You are standing outside the room, listening to the woman talk non-stop for ten minutes, watching the nurse squirming to get out of the room. Mania, you think, but why? There was no psychiatric history on the chart, no medications listed, just the chief complaint: “Husband states patient not acting right.”
“I just can’t believe how talented Jefferson was,” she says as you walk into the room. The nurse scurries out gratefully. “He invented so many things. Did you know he kept up a correspondence with John Adams? And they died on the same day? He owned slaves, you know, not Adams, Jefferson, and he had a black girlfriend…”
“Excuse me,” you say. “I’m Doctor Glass, and I’d like to talk to you for a minute. Do you know why you’re in the Emergency Department?”
“My husband thinks I talk to much, but he’s just a bore. I’m back in school and this history class is so interesting. I’m getting all A’s. We just finished the Revolutionary War and Declaration of Independence. I could get a Ph.D. It was signed in Philadelphia. You know, where the statue of Rocky is. Well, not right there, but by the Liberty Bell…”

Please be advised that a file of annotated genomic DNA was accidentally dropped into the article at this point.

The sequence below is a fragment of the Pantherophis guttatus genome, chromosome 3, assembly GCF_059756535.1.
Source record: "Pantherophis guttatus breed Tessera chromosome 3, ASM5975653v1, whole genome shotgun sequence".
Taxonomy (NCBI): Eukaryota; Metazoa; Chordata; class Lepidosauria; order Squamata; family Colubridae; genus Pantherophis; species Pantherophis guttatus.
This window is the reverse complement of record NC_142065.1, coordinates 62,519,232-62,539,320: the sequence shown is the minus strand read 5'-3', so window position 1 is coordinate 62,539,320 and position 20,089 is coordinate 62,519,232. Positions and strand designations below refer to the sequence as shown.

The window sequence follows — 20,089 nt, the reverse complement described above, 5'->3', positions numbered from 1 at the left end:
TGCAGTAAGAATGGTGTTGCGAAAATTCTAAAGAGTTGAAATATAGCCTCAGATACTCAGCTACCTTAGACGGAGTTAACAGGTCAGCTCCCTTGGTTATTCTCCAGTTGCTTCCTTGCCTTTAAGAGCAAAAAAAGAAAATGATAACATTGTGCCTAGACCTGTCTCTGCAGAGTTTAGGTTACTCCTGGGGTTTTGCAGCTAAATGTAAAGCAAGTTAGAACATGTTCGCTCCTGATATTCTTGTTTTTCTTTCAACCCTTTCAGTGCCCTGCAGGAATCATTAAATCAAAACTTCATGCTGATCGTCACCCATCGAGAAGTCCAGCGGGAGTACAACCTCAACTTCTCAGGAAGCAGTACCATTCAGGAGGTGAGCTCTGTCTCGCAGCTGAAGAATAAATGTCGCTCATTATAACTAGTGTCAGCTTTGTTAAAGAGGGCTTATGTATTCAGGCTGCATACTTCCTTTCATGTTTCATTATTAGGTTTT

“Slow down a bit, Mrs. Hill. How long have you been feeling like this?” You look at the husband and he mouths the words “two months.”
“Like what?” she says. “I feel great. I’m getting so much accomplished, did I tell you I’m back in college…”
You sigh and explain to her husband that you will order some tests and escape the room before she gets to the Constitution and Bill of Rights.
Mania it is. Flight of ideas, pressured speech, grandiosity. You speak to the husband privately. His wife is not sleeping, eating, or taking care of the children. She is obsessed with history. He denies any past episodes like this, but says she has been depressed at times. She doesn’t use drugs.